Bottlenecking Theory

Bottlenecking Theory

Lean Biomanufacturing, by Dr. Nigel J. Smart

Understanding this theory can help address key concepts that can help your research team yield optimal results. It’s important to begin your research by first running through some equations that will help your team throughout your experimental endeavors. After all, you wouldn’t read a book if you didn’t know its terminology first, right? It’s important to be well versed in the material that you are working on in order to make the most out of your research. You are experts in your industry so make sure to own this knowledge, for that will be the best way to reach your team’s goals.

 

The quantity that a manufacturing site can produce in unit time is defined as:

Plant throughout: Batch size X Number of batches

Plant throughout: Batch Size/Cycle Time

Clearly bottlenecking is not an ideal situation for your facility, so avoiding this or creating a logistical approach to offset this phenomenon is key in lean biomanufacturing.  Bottlenecking can occur as a result of resource limitation as well as when one does not have the correct tools/equipment readily available.

Why would a store clerk sell a shirt that is no longer in stock? They wouldn’t!  This is why it’s important to know what resources or quantity you have available at all times. In the case that bottlenecking does occur, one must spot the issue and easily remediate it, which is probably something that should have been done early on. Preparation and planning is key in any industry. The best researchers understand that problems or unforeseen issues happen and accounting for those in your team’s earliest stages distinguishes the most successful teams from the not-so-successful.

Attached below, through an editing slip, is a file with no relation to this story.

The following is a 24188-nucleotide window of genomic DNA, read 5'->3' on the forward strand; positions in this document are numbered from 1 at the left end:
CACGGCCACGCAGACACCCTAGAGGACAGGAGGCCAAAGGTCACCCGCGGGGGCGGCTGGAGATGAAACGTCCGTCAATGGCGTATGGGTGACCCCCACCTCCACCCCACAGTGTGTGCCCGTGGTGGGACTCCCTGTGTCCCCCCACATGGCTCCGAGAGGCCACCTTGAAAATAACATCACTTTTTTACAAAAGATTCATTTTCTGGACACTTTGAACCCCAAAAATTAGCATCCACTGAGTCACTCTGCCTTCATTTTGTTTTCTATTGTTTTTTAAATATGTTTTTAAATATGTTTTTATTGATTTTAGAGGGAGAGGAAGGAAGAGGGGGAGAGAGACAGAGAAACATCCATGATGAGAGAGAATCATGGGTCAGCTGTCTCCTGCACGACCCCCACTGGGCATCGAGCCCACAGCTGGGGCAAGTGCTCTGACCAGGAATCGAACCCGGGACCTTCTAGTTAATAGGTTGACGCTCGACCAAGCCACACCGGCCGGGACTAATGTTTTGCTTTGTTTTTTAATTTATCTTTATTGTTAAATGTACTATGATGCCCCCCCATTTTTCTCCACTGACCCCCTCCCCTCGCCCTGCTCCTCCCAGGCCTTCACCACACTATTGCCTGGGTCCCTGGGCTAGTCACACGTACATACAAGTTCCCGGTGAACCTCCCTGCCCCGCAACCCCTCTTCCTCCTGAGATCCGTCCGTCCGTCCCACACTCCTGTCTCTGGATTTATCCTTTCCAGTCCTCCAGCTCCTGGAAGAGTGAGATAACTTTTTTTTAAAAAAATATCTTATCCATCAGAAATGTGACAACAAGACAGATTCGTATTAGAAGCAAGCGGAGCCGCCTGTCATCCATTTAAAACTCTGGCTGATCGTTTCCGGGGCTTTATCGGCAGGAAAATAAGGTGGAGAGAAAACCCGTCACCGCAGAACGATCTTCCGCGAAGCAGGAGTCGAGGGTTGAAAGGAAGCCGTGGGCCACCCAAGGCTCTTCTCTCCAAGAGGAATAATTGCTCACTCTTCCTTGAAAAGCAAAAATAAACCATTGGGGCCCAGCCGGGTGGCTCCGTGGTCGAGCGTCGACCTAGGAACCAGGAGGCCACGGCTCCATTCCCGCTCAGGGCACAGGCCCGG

We can’t discuss potential problems or issues without mentioning the four letter word that overwhelmingly plays a major factor in anyone’s research…C-O-S-T. Rid yourself of any potential economic woes by creating a pilot engineering study or a computer stimulation to better scope out any potential risks.

As pharmaceutical consultants, we understand that by approaching your pharmaceutical/scientific method in this way, you will be well equipped to combat any sort of bottlenecking issues that you may come across in your research.

For more information on the bottlenecking theory please refer to Lean Biomanufacturing by Dr. Nigel J. Smart.

 

 

 

 

 

 

 

 

 

 

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